[2] Noah Feldman Greene et al., Antitrust M&A Snapshot | Q3 2021, Nat’l L. Rev. (Nov. 1, 2021), https://www.natlawreview.com/article/antitrust-ma-snapshot-q3-2021.

[3] Michael W. Scarborough & M. Kevin Costello, Senate Zeros in on Big Tech with Latest Antitrust Reform Bill, Nat’l L. Rev. (Nov. 2, 2021),https://www.natlawreview.com/article/senate-zeros-big-tech-latest-antitrust-reform-bill.

[4] Chris Mills Rodrigo, Senators Preview Bill to Stop Tech Giants from Prioritizing Their Own Products, The Hill (Oct. 14, 2021, 12:57 PM),https://thehill.com/policy/technology/576777-senators-preview-bill-to-stop-tech-giants-from-prioritizing-their-own.

[5] S. 2992, 117th Cong. (2021-2022).

[6] Rodrigo, supra note 4.

[7] Lauren Feiner, Klobuchar, Grassley to Lead Antitrust Bill Barring Big Tech from Disadvantaging Rivals, CNBC (Oct. 14, 2021, 9:51 AM),https://www.cnbc.com/2021/10/14/new-antitrust-bill-aims-to-stop-big-tech-from-disadvantaging-rivals.html.

[8] Anna Edgerton & Rebecca Kern, Big Tech Faces New Bills on Liability and Competition in U.S., Bloomberg (Oct. 14, 2021),https://www.bloomberg.com/news/articles/2021-10-14/senate-bill-would-restrict-tech-firms-from-favoring-own-products.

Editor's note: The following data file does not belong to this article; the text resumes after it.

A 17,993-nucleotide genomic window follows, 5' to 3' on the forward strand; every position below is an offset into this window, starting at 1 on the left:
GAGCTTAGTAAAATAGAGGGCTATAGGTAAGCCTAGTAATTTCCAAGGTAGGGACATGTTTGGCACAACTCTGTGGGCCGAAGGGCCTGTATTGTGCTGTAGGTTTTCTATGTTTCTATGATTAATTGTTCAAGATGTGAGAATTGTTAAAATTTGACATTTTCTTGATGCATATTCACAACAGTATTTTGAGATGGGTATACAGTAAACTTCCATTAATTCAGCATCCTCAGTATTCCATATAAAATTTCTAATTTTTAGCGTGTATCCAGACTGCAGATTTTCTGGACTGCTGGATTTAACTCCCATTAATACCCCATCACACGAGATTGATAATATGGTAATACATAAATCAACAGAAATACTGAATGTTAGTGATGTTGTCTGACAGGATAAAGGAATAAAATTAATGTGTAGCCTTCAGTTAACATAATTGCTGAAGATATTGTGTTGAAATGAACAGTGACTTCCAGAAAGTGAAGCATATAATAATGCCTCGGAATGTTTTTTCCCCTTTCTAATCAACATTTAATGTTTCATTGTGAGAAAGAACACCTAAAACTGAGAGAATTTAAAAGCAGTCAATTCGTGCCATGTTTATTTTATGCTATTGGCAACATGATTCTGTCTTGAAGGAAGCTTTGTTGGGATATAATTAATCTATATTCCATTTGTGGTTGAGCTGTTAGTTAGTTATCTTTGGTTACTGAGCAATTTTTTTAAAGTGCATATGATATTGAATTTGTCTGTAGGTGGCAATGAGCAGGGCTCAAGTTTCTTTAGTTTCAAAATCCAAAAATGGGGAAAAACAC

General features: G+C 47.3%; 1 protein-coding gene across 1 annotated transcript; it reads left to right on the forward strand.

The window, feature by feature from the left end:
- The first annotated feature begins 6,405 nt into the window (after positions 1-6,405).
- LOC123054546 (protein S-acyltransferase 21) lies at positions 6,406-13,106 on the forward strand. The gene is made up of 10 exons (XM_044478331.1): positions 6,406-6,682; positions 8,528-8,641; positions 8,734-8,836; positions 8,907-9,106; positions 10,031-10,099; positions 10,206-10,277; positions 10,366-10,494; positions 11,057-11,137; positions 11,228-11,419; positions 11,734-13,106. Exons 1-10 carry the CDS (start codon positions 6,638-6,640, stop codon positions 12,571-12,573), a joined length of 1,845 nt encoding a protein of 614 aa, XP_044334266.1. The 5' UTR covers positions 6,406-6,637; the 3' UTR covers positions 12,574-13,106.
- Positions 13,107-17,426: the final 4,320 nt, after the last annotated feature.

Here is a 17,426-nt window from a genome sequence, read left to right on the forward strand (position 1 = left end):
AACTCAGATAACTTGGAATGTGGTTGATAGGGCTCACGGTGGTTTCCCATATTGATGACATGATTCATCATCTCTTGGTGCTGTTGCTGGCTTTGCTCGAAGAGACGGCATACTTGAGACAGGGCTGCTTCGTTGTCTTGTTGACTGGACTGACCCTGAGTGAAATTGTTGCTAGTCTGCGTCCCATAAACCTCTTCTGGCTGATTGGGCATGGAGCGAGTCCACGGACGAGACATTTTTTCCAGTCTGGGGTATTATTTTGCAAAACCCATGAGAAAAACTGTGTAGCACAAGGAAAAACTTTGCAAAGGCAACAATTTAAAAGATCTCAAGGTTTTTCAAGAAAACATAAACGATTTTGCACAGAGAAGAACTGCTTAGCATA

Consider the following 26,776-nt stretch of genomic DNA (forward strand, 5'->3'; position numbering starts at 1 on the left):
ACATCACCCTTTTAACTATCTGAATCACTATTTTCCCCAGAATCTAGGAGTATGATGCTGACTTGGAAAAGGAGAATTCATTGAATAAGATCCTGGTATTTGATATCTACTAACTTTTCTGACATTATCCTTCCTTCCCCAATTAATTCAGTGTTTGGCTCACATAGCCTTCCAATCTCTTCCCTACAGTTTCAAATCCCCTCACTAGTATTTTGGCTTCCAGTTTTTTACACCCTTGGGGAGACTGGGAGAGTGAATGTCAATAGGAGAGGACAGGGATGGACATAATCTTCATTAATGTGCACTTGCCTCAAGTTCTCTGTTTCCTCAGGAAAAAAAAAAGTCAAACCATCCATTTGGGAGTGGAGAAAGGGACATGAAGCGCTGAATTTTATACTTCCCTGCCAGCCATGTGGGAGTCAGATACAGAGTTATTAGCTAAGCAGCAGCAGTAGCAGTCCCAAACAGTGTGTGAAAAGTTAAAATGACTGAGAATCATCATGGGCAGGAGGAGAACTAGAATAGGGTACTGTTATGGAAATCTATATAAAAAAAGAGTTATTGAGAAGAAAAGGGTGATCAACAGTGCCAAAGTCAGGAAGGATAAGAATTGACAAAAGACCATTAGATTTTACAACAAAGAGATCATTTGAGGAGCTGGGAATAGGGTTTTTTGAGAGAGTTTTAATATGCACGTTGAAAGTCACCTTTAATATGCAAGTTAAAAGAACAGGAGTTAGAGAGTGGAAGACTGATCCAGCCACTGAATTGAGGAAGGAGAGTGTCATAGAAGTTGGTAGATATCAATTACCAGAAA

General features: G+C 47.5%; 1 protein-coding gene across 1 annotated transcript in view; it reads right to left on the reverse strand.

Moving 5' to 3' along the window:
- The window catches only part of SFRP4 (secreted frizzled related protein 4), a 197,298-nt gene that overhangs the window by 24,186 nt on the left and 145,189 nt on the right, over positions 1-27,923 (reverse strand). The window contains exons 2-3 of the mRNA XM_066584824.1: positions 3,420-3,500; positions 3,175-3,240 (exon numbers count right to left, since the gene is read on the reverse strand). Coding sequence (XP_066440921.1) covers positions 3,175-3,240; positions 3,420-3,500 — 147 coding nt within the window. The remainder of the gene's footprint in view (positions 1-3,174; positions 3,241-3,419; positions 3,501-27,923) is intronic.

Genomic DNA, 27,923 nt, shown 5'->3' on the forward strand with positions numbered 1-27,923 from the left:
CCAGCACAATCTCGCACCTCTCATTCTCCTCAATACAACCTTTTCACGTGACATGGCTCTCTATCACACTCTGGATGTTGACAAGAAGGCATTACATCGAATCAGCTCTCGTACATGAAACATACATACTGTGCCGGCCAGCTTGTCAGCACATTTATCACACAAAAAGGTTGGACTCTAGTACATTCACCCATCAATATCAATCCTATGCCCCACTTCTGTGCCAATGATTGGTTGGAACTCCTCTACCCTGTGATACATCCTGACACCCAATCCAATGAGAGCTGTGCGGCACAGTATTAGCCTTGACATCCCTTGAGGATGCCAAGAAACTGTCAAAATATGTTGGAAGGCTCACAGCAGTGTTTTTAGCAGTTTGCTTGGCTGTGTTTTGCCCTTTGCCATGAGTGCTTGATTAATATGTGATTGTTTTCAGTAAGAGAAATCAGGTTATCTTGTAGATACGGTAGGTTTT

[9] Feiner, supra note 7.

[10] Jessica Melugin, Can I Speak to a Manager?, Capital Matters (Oct. 25, 2021, 6:30 AM), https://www.nationalreview.com/2021/10/can-i-speak-o-a-manager/.

[11] Id.

[12] White, supra note 1; see also S. 3197, 117th Cong. (2021-2022); S. 228, 117th Cong. (2021-2022).

[13] Jonathan Rubin, Tech “Platforms” Would Have to Prove Acquisitions Are Good for Competition Under Proposed Bipartisan, Bicameral Laws, Nat’l L. Rev. (Nov. 10, 2021), https://www.natlawreview.com/article/tech-platforms-would-have-to-prove-acquisitions-are-good-competition-under-proposed.

[14] Nicol Turner Lee & Caitlin Chin, The Debate on Antitrust Reform Should Incorporate Racial Equity, Brookings (July 8, 2021),https://www.brookings.edu/blog/techtank/2021/07/08/the-debate-on-antitrust-reform-should-incorporate-racial-equity/.

[15] Cat Zakrzewski & Gerrit De Vynck, Senate advances antitrust legislation, despite reservations from California Democrats, The Washington Post (Jan. 20, 2022, 6:55 PM), https://www.washingtonpost.com/technology/2022/01/20/senate-advances-antitrust-bill/.

[16] Id.

[17] Scarborough & Costello, supra note 3.

[18] Caitlin Chin, Should Congress Close the Revolving Door in the Technology Industry, Brookings (Nov. 4, 2021),https://www.brookings.edu/blog/techtank/2021/11/04/should-congress-close-the-revolving-door-in-the-technology-industry/.